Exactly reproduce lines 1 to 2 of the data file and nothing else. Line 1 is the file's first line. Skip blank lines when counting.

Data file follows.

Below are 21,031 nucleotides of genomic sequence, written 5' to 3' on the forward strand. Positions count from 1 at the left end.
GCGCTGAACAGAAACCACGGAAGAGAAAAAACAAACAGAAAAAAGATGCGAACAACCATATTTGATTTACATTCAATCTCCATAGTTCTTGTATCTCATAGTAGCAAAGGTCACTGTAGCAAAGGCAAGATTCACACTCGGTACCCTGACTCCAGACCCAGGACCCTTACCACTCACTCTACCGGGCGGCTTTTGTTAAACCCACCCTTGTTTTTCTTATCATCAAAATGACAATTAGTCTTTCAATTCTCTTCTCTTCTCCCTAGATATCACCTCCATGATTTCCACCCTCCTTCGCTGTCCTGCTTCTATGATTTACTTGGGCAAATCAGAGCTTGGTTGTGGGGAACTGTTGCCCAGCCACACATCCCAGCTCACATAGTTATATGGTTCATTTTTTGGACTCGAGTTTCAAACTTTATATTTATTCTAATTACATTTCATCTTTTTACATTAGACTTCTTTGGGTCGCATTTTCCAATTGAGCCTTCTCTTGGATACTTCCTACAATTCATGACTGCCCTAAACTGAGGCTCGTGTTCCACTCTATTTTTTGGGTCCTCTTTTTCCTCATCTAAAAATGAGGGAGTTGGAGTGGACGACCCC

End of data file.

Below are 21,031 nucleotides of genomic sequence, written 5' to 3' on the forward strand. Positions count from 1 at the left end.
GCGCTGAACAGAAACCACGGAAGAGAAAAAACAAACAGAAAAAAGATGCGAACAACCATATTTGATTTACATTCAATCTCCATAGTTCTTGTATCTCATAGTAGCAAAGGTCACTGTAGCAAAGGCAAGATTCACACTCGGTACCCTGACTCCAGACCCAGGACCCTTACCACTCACTCTACCGGGCGGCTTTTGTTAAACCCACCCTTGTTTTTCTTATCATCAAAATGACAATTAGTCTTTCAATTCTCTTCTCTTCTCCCTAGATATCACCTCCATGATTTCCACCCTCCTTCGCTGTCCTGCTTCTATGATTTACTTGGGCAAATCAGAGCTTGGTTGTGGGGAACTGTTGCCCAGCCACACATCCCAGCTCACATAGTTATATGGTTCATTTTTTGGACTCGAGTTTCAAACTTTATATTTATTCTAATTACATTTCATCTTTTTACATTAGACTTCTTTGGGTCGCATTTTCCAATTGAGCCTTCTCTTGGATACTTCCTACAATTCATGACTGCCCTAAACTGAGGCTCGTGTTCCACTCTATTTTTTGGGTCCTCTTTTTCCTCATCTAAAAATGAGGGAGTTGGAGTGGACGACCCC